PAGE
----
Mike: I love adding the question to that, how’s that working for me? Right, so let’s say I put the story out in front of myself, I believe this. How’s that working for me? It never makes me feel better.
Mike: It’s not working, right? This story, this negative story I got has never benefited and even if it benefited once, 99 other days it bothers me so it’s a negative impact on my life.
Abigail: Right, and a lot of times what I’ll say is break it down to simple. Is it healthy or is it unhealthy?
Mike: Yeah, that’s perfect.
Abigail: Is this healthy? Is this going to propel me forward to the vision that I have for my life? Is this going to make me a better person tomorrow than I am today or is this unhealthy? Is this gonna continue keeping me in this loop, in this cycle, in this pattern, in this lane and [inaudible 00:29:02] false beliefs. So if you feel like [inaudible 00:29:04] and someone comes in and sweeps you off your feet telling you how smart you are, if you actually own your own … If you own your life story then you’re not swayed by what people may or may not say. They can use those as manipulations.
Abigail: So if you think of yourself as not charming let’s say and someone comes in your life and their like, “Oh, you’re so charming and you’re delightful,” and you’re like, “Oh wow.” They can manipulate you because they’re able to find your weakness but when we own our own weaknesses and we own our strengths, that’s authentic health.
Mike: Yes and a great example is parenting. Parents who say, “Well, I don’t want to tell my kid I love ’em too much,” oh yeah? Wait till the kid comes along that does tell them because that kid will … If they don’t believe their loved, that kid will be their new source versus them being their own source. Teaching them to be their own source. Yeah, somebody should say to you, “Oh you’re great,” and in your mind there should be a little bit of thanks and yes, right? Doesn’t mean you have to say it out loud, or you’re beautiful or you’re great, or you’re brilliant and there should be a little bit of thank you and yes.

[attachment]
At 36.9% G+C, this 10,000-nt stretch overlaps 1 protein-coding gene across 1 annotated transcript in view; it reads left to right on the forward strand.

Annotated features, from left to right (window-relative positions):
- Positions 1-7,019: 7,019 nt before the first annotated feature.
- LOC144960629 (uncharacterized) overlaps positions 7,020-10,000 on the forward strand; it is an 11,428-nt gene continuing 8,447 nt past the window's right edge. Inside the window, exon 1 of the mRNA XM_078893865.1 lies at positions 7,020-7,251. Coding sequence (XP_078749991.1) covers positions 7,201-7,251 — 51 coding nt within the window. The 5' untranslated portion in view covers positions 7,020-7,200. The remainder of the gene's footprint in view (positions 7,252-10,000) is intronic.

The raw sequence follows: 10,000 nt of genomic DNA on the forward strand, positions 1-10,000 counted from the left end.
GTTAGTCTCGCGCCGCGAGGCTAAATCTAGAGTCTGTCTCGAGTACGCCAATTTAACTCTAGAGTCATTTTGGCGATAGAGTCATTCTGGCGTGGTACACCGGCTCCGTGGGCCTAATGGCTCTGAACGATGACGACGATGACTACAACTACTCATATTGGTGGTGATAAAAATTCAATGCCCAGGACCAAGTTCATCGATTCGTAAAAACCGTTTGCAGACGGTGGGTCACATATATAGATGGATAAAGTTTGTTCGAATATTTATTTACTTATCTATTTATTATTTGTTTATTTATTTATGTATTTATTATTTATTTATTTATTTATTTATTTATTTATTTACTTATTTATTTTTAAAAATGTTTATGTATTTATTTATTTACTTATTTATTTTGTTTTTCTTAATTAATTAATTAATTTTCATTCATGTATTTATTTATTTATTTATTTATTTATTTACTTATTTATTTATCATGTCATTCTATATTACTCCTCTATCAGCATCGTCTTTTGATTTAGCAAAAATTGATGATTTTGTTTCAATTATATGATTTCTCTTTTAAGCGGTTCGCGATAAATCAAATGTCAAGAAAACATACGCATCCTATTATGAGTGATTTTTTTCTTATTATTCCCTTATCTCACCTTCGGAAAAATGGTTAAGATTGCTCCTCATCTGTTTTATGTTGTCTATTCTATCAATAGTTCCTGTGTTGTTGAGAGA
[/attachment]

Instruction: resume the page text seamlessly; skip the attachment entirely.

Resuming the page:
Mike: We should feel these things about ourselves so we don’t … That’s what I loved about what you said there, we don’t need them from somebody else because if we need them from somebody else, control goes over to that person to get it. To get what they need, that can be the unhealthy part. You had three books that you told me that you really love, one was Mindful Loving by Dr. Henry Grayson, another was Women Who Love Too Much by Robin Norwood and Renee Brown’s books, you especially like Rising Strong. Why these three books?
Abigail: Well I think anything Renee Brown has written I love. I love-
Mike: Same here.
Abigail: … her attitude and approach and she breaks it down. She inspired me to take what I know and break it down and simplify it and explain it in storytelling formats that make sense and so, that’s been a lot of things. It helped me a lot on my path on … I couldn’t stand when I opened up her book and I read the word shame. Ugh, I don’t need more shame and blame and anything like that and of course she did a big wonderful twist on all of it and it was really, really helping but again, we started the conversation with about triggering people. So I had to be a little angry with Miss Doctor Renee Brown because she was triggering me with the whole word shame but I’m glad she did and I’m glad I had the fortitude to keep reading through as well as those other books and other therapy and talk therapies and things like that because that’s how you feel the beast and you keep moving through it and you get better and you look in that mirror and you’re not afraid to look in the mirror.